Transmission in Motion

Documentation

“Function of Exploration” – Aishwarya Kumar

In his 2012 TedEd talk, marine biologist David Gallo illustrates the idea of exploration by stating that we, as humans have ‘explored’ only 5% of what is in the oceans. By exploration, he means to “go peek and see what’s there” and uncover, reveal, bring to the front, what was invisible or unknown[1] and that,…

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Doing an Internship at Transmission in Motion

Transmission in Motion is always looking out to expand its network, exchange ideas and explore new perspectives on ongoing research. Master’s students who are interested in our work and would like to engage more closely with our projects have the possibility of undertaking an internship at Transmission in Motion and become part of our research…

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Transmission in Motion Seminar (2019-2020): “Expanded Practices of Knowing: Interdisciplinary Approaches”

Technological developments inform the ways information travels through media, turn archives into ‘dynarchives,’ and set knowledge cultures in motion. Such developments foreground the performativity of practices of sharing knowledge and the materiality of mediation; moreover, they point to the sensory, movement and embodiment as important aspects to take into account. This year’s seminar will investigate…

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“Performing Robots Conference: Dialogues Between Theater and Robotics”

The Performing Robots Conference took stock of interactions between theatre and robotics so far and looked at possibilities for future collaboration. Over the course of three days, there were more than 25 presentations and demonstrations, which included keynote addresses by Peter Eckersall (CUNY), Maarten Lamers & Peter van der Putten (Leiden University), Petra Gemeinboeck (UNSW)…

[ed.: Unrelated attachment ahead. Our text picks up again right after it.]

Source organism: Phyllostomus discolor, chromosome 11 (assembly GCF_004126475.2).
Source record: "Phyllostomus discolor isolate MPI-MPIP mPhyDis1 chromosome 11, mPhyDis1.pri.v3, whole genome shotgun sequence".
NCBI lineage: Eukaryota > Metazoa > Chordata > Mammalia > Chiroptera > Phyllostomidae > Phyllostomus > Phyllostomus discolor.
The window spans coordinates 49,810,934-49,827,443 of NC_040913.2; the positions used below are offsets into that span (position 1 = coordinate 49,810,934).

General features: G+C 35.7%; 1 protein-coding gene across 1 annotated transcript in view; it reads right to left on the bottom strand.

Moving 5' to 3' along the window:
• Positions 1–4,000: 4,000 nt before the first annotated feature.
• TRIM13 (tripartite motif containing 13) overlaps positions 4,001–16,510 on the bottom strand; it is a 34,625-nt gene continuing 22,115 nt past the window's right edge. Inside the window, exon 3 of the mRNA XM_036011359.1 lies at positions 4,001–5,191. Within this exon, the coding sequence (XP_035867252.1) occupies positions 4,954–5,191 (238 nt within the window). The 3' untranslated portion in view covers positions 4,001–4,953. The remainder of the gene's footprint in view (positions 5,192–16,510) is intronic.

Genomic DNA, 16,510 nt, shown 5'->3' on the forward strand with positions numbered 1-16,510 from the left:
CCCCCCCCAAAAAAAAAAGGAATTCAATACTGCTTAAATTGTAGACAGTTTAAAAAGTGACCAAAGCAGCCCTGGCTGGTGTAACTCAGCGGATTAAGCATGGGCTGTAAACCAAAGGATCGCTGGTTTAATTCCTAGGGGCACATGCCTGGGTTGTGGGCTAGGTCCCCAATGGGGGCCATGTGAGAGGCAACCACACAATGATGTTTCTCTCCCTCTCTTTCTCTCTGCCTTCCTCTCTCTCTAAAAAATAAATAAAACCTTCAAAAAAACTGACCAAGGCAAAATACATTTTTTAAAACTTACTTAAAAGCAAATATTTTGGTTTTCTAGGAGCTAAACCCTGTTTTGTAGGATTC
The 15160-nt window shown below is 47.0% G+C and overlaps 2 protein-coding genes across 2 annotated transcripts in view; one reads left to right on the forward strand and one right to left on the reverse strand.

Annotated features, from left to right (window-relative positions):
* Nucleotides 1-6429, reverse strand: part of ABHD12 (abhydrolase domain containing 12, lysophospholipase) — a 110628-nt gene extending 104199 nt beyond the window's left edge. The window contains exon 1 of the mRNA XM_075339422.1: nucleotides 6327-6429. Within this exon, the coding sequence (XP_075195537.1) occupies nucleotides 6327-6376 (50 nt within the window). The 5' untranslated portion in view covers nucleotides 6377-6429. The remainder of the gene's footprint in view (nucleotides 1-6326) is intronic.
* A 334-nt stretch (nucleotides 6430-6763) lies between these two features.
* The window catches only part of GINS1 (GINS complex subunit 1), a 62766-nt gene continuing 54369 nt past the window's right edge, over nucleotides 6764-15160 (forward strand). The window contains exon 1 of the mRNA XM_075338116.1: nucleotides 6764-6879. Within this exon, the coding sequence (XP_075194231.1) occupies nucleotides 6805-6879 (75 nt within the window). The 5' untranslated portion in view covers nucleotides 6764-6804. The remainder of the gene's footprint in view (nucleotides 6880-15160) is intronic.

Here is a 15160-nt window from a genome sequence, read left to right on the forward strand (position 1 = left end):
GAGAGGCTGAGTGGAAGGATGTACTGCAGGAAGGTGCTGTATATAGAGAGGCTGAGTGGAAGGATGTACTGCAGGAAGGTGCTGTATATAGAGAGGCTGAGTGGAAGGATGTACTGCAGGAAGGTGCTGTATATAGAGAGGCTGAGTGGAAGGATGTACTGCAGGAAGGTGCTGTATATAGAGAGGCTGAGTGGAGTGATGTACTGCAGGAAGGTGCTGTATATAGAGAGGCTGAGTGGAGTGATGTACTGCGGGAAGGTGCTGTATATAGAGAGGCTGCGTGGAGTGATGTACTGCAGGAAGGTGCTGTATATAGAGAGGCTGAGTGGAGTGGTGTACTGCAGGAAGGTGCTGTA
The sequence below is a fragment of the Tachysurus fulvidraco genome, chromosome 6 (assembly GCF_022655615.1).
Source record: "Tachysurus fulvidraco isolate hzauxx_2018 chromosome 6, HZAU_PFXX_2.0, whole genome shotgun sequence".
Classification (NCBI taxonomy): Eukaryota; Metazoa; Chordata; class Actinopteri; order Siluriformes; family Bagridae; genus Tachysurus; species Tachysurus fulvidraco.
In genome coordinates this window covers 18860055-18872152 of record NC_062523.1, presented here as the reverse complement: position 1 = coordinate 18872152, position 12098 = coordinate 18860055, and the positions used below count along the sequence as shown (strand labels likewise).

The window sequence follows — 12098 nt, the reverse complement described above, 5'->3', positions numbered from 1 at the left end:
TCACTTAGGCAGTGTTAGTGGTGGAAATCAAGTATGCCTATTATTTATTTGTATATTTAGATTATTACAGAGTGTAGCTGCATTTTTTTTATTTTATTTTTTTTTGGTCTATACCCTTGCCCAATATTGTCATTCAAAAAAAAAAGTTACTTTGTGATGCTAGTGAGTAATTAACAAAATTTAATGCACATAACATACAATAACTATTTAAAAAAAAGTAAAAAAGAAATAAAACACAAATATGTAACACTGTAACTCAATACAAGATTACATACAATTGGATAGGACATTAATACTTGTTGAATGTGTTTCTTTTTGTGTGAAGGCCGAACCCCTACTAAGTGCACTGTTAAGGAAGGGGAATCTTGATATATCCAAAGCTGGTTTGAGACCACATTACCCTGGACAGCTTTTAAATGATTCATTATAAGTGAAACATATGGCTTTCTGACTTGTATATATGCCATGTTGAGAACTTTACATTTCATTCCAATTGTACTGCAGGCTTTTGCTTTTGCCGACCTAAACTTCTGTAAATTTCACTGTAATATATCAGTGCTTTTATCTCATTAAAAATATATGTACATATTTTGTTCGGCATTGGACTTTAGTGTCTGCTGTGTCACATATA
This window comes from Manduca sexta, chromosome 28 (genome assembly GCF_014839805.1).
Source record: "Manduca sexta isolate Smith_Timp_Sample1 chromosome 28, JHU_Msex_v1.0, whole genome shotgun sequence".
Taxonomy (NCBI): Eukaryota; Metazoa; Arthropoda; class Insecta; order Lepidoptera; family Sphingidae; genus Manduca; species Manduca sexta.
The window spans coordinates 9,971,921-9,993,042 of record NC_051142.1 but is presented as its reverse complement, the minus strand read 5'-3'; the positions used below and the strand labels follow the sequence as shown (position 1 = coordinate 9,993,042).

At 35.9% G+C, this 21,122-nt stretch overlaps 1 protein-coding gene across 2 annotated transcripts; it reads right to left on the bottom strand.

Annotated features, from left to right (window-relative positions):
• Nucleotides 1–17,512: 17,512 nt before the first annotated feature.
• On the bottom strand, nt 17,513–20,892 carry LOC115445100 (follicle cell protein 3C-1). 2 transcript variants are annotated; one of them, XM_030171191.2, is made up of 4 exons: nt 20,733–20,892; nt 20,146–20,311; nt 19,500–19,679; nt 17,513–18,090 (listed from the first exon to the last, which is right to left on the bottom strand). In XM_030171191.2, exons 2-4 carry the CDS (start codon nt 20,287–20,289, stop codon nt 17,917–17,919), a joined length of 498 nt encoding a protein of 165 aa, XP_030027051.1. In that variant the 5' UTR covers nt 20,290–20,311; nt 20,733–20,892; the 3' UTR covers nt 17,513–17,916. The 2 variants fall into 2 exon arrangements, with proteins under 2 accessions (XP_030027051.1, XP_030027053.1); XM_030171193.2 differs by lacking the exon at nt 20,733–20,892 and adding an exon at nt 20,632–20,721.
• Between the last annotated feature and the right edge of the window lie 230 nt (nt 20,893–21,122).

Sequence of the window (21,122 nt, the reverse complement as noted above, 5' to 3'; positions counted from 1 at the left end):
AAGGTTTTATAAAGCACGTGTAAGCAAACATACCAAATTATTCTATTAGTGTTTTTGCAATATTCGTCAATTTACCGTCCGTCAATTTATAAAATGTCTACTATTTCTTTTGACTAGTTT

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“Questions struggling to be asked” – Ieva Pranckūnaitė

On the 16th of May, 2019, the first two volumes of the new book series Thinking Through Theatre were launched: Thinking Through Theatre and Performance, edited by Joe Kelleher (Roehampton University, London), Adrian Kear (University of the Arts, London), Heike Roms (University of Exeter, UK) and Maaike Bleeker (Utrecht University) and Nomadic Theatre: Mobilizing Theory…

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“The Gesture of Letting Go” – Laura Jimenez Rojas

The last TiM seminar of this year “The Art of Performing Science” brought a new perspective to think of the meeting of two -apparent- separate worlds: art and medicine. Roger Kneebone, professor of surgical education and director of the Centre For Performing Science at Imperial College London, presented how by the gathering of artists and…

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“Sewing, sewing, sewing” – Jose Hopkins B.

In her book Travelling Concepts in the Humanities: A Rough Guide, Mieke Bal (2002) presents us with a particular way to understand the performance of concepts and its relation with subjects and objects. She argues that concepts are not fixed as they travel between disciplines, individual scholars, geographically dispersed academic communities and so on. Therefore,…

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“A contextualization of interdisciplinarity” – Gido Broers

What is context? Since context is a concept that can be applied to many domains and functions as a base for interdisciplinary research (and practice), it is relevant to start here with a brief description of this concept, as described by Kaiyu Wan: The word “context” is derived from the Latin words con (meaning “together”)…

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“Walking Through an Uncanny Valley” – Jose Hopkins B

The Uncanny Valley is a concept coined by Masahiro Mori and borrowed by theatre director Stephan Kaegi[i] to make a homonymic performance. This concept is used to explain the dip in human’s affinity and affective pairing in relation to a replica’s human likeness. The valley’s dip is produced when an apparently human-like replica, for example…

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